After the hour I have teaching the guys, I head to my last class of the week, two stops north, at AIG. My agency is on the way there, so I typically stop in to grab some teaching materials, sit down to eat a sandwich, and practice my horrible Spanish with our secretary who speaks no English. At 6:00 sharp I arrive to the AIG office and pull out my laptop to do some pre-class downtime writing. At 6:15, as always, my students show up, all smiles, ready for the long weekend. This class, like the one before, is elementary. Today we are learning how to give directions in English. But instead of learning how to give directions in English, all my students want to do is talk about their weekends, so I sit quietly and correct their mistakes on the whiteboard. One is going to visit family in Toledo. The other, to a park somewhere to enjoy the weather with his family. I tell them that sounds nice. I’ll probably just stay in Madrid and relax with friends. By relaxing with friends I mean we’ll go to clubs all weekend and stay out until the sun is up and cafes are open for breakfast. I don’t tell them the last part. They nod their heads and smile as I talk. I think they understand about 50% of what I say.
For the rest of the hour, as we stumble through prepositions and street maps, my eyes can’t help from darting to the clock every minute or so. The weekend is so close. I can smell it. It’s the Thursday ritual of waiting for that school’s-out-for-summer feeling. The rest of the week flies by, all four days stuffed together into one hour. It’s like the exact opposite of a kinked hose, but with time, not water.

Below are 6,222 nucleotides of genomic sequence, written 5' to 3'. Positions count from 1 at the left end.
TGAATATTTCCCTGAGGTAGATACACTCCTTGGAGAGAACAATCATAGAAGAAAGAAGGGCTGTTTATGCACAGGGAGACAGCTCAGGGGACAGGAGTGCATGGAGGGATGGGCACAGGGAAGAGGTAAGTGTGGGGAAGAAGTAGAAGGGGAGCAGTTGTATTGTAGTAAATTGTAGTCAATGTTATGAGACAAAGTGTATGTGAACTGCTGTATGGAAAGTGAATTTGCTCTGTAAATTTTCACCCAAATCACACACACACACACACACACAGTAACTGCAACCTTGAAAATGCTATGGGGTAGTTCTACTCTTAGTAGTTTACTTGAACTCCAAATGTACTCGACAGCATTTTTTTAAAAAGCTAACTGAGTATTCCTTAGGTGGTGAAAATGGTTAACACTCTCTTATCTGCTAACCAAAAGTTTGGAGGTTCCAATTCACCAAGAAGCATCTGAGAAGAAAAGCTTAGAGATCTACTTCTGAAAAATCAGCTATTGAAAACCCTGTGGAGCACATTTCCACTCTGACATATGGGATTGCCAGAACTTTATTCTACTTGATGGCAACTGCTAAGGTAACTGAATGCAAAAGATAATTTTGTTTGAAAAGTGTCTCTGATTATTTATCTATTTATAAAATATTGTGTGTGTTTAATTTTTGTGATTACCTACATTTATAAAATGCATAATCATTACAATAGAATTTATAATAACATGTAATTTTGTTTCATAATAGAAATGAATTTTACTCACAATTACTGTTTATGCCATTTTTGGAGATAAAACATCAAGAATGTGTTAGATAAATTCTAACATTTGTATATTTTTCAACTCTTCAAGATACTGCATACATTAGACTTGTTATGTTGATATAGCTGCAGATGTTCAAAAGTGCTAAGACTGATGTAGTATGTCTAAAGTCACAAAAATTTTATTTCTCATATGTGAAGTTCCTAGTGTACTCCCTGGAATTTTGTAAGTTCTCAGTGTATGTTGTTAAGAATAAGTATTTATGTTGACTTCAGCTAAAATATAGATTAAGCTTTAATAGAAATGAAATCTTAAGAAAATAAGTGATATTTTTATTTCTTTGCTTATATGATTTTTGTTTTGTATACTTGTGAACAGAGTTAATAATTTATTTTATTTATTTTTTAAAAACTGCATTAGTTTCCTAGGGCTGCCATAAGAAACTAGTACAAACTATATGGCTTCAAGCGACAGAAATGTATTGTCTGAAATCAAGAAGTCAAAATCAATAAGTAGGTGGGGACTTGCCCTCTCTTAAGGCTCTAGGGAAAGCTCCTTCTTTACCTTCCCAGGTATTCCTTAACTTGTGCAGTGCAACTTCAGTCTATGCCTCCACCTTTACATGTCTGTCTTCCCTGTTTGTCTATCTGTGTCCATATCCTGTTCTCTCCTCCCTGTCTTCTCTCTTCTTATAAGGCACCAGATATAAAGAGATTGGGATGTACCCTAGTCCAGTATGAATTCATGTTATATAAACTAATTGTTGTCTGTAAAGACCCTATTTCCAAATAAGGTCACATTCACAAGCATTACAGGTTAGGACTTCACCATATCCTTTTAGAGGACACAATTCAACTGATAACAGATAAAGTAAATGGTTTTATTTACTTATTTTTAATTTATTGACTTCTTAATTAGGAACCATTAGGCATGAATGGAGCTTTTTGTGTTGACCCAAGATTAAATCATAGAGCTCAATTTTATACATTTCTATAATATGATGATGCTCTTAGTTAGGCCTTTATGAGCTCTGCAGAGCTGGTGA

7:30 does finally come, of course, and it’s all I can do to keep from flinging my textbooks into the air like graduation caps in celebration of my three day freedom. Another week gone by. Another set of satisfied students. Another job well done. After giving myself a great big pat on the back I hop on a bus with the rest of the rush hour weekenders and head home to drop off my laptop and textbooks – the old workweek ball & chain. Now with anchor up, it’s time to set sail once again on another madrileño weekend adventure. I’ve heard it quoted before, and I’m too lazy to check for sure, that Madrid has the highest percentage of bars and restaurants per sq. km than any other city in the world. I don’t know for sure, like I said, but I believe it. The possibilities are endlessly overwhelming. Visions of tapas and frosty mugs have been dancing in my head all week, and now is the time to make the dream a reality. With a belly full of olives, chorizo, and Spanish beer, who knows where the night wind will blow us? Who knows who we’ll meet? Who knows what we’ll do? Who knows? That’s the beauty of it all; this strange Spanish odyssey. And, well, that’s my Thursday for ya.